Several property owners who use Airbnb have formed the "Apartments Allianz" to push back against the charge they are evil capitalists growing rich on the backs of fellow Berliners.

Rather, they say, they have offered "an attractive, varied range of beautiful and individual apartments", and have through their personal hospitality "significantly contributed to a positive image for Berlin".

They say they are "not international players, but working in Berlin for Berlin".


For more news from Germany, join us on Facebook and Twitter.

Facebook Twitter Google+ reddit

Today's headlines
Obama to visit Berlin in last presidential trip to Germany
President Barack Obama and Chancellor Angela Merkel during a Berlin trip in 2013. Photo: DPA.

The White House announced on Tuesday that US President Barack Obama will be paying one last unexpected visit to the German capital - his last before he leaves office.

Hostility towards minorities 'widespread in Bavaria'
A village in southern Bavaria. Photo: DPA.

Hate and hostility towards groups deemed to be different are not just sentiments felt by fringe extremists, a new report on Bavaria shows.

Hated RB Leipzig emerge as shock challengers to Bayern
RB Leipzig. Photo: DPA

RB Leipzig's remarkable unbeaten start to the Bundesliga season has seen them suddenly emerge at the head of the pack chasing reigning champions and league leaders Bayern Munich.

Munich taxi driver in hospital after attack by British tourists
Photo: DPA

A taxi driver had to be hospitalized in Munich on Monday evening after three British tourists refused to pay their fare and then attacked him.

German police carry out nationwide anti-terror raids
Police outside a building in Jena during raids on Tuesday. Photo: DPA

Police forces in five German states carried out raids on Tuesday morning with the aim of tackling the financing of terror groups, police in Thuringia have reported.

The Local List
10 ways German completely messes up your English
Photo: DPA

So you've mastered German, but now it's time to learn English all over again.

Iconic German church being eroded away by human urine
Ulm Minster towering over the rest Ulm surrounding the Danube. Photo: Pixabay

It will now cost you €100 to spend a penny. That’s if you get caught choosing to pee against the world-famous Ulm Minster.

German small arms ammo exports grow ten-fold
Photo: DPA

The government has come in for criticism after new figures revealed that Germany exported ten times the quantity of small arms ammunition in the first half of 2016 as in the same period last year.

14-year-old stabs 'creepy clown' in prank gone wrong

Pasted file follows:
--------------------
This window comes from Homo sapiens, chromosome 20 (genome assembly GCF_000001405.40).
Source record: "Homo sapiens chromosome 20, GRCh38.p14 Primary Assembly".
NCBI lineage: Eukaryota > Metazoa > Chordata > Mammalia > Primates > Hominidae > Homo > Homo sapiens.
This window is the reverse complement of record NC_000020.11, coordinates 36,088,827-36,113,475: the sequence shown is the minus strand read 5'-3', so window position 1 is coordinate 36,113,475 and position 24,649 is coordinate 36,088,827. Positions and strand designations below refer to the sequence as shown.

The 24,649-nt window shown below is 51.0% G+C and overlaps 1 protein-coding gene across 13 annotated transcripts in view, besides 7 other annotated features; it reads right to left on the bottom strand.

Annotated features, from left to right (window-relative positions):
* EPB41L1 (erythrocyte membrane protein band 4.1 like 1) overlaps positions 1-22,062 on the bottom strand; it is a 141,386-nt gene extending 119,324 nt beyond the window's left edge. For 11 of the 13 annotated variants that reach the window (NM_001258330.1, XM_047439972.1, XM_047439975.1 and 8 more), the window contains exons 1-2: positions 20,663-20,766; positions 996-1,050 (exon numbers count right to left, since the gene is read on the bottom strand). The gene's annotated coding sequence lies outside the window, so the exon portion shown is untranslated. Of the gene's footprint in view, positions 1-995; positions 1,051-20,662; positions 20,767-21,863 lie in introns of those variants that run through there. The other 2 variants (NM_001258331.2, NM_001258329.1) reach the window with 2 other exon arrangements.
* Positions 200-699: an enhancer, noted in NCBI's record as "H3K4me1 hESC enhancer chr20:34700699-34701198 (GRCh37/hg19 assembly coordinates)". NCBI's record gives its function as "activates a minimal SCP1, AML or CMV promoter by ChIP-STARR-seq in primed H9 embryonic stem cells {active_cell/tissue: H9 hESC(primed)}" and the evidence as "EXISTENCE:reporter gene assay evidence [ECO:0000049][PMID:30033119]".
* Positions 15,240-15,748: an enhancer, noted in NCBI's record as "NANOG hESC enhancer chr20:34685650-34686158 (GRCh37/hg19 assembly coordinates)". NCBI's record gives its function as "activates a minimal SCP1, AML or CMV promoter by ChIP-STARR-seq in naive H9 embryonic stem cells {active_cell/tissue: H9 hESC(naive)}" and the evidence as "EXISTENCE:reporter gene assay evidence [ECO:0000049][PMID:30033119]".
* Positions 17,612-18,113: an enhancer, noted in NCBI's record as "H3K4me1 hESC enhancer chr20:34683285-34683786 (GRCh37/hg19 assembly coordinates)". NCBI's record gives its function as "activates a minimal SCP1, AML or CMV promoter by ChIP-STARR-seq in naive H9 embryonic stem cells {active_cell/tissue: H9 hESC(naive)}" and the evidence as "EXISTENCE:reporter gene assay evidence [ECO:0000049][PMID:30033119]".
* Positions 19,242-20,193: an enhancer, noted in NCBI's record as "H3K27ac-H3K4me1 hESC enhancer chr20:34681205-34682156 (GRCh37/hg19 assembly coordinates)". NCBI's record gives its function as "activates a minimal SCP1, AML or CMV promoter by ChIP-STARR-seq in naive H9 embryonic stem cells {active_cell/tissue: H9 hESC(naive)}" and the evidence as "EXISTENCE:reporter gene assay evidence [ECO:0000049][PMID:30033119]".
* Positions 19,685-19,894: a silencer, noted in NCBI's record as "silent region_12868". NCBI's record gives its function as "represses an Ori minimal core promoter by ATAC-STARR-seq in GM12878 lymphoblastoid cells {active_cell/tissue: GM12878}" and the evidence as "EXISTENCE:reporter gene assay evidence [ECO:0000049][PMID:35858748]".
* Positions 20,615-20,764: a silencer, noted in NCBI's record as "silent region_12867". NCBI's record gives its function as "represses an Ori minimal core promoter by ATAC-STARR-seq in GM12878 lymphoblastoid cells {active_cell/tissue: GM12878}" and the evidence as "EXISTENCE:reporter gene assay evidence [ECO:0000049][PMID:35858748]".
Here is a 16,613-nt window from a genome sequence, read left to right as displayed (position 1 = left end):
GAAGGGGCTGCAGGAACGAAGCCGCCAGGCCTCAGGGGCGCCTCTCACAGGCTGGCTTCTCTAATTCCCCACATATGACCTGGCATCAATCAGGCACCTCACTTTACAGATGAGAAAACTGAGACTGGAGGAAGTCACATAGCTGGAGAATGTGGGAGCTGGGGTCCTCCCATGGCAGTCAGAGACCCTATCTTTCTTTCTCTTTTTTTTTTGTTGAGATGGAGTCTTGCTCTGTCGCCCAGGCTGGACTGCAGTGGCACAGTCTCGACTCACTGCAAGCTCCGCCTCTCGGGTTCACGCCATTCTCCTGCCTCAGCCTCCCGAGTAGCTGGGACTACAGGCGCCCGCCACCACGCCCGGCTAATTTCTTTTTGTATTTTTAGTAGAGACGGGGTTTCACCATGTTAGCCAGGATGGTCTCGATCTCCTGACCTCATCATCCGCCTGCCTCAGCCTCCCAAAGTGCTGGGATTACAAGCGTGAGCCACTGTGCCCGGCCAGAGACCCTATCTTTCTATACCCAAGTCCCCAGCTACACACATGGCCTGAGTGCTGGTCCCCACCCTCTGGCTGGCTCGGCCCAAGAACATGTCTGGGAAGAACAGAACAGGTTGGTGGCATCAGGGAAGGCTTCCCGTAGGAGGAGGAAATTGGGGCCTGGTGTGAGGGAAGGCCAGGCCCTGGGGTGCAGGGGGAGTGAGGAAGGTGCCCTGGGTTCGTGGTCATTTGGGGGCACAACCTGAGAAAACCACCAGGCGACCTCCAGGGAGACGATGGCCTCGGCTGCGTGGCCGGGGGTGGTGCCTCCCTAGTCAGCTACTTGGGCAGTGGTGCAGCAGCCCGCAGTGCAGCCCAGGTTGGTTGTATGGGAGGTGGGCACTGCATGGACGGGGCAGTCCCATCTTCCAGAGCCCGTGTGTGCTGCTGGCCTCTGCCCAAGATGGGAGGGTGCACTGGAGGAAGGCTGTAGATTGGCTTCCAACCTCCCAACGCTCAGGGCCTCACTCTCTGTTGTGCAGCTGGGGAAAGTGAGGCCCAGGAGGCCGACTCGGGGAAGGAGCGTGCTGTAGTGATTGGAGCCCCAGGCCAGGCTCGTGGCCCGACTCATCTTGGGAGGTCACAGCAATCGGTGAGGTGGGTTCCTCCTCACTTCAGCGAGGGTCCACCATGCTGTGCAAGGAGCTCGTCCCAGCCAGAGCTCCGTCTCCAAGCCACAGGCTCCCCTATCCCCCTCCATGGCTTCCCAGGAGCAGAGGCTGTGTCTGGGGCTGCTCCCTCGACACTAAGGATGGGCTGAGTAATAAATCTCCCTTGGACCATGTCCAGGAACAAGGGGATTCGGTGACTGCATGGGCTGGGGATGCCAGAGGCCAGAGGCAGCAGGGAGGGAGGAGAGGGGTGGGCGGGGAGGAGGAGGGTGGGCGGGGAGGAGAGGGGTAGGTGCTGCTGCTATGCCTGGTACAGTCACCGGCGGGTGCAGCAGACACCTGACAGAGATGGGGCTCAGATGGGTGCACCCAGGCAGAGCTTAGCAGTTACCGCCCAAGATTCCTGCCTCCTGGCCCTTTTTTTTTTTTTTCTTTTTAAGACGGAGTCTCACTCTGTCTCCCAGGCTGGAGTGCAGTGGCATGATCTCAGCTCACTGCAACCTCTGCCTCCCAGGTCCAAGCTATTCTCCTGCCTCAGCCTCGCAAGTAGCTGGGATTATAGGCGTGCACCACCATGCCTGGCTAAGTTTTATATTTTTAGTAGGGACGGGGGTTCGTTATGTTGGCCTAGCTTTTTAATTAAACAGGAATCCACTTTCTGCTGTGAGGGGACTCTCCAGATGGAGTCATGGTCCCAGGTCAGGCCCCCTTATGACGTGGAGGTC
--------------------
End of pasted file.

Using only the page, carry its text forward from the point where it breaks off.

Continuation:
File photo: DPA.

A 16-year-old in Berlin decided he wanted to scare some friends, but his plot backfired in a violent way.

Four Ku Klux Klan groups active in Germany, says govt
An American member of the KKK at a gathering in Georgia. Photo: EPA.

The German government estimates that there are four Ku Klux Klan (KKK) groups currently active in the country, according to a report by the Süddeutsche Zeitung (SZ) on Tuesday.

Germany's 10 most weird and wonderful landmarks
Sponsored Article
Last chance to vote absentee in the US elections
10 things you never knew about socialist East Germany
How Germans fell in love with America's favourite squash
How I ditched London for Berlin and became a published author
12 clever German idioms that'll make you sound like a pro
23 fascinating facts you never knew about Berlin
9 unmissable events to check out in Germany this October
10 things you never knew about German reunification
10 things you're sure to notice after an Oktoberfest visit
Germany's 10 most Instagram-able places
15 pics that prove Germany is absolutely enchanting in autumn
10 German films you have to watch before you die
6 things about Munich that’ll stay with you forever
10 pieces of German slang you'll never learn in class
Ouch! Naked swimmer hospitalized after angler hooks his penis
Six reasons why Berlin is now known as 'the failed city'
15 tell-tale signs you’ll never quite master German
7 American habits that make Germans very, very uncomfortable
Story of a fugitive cow who outwitted police for weeks before capture
Eleven famous Germans with surnames that'll make your sides split
The best ways to get a visa as an American in Germany
jobs available
Toytown Germany
Germany's English-speaking crowd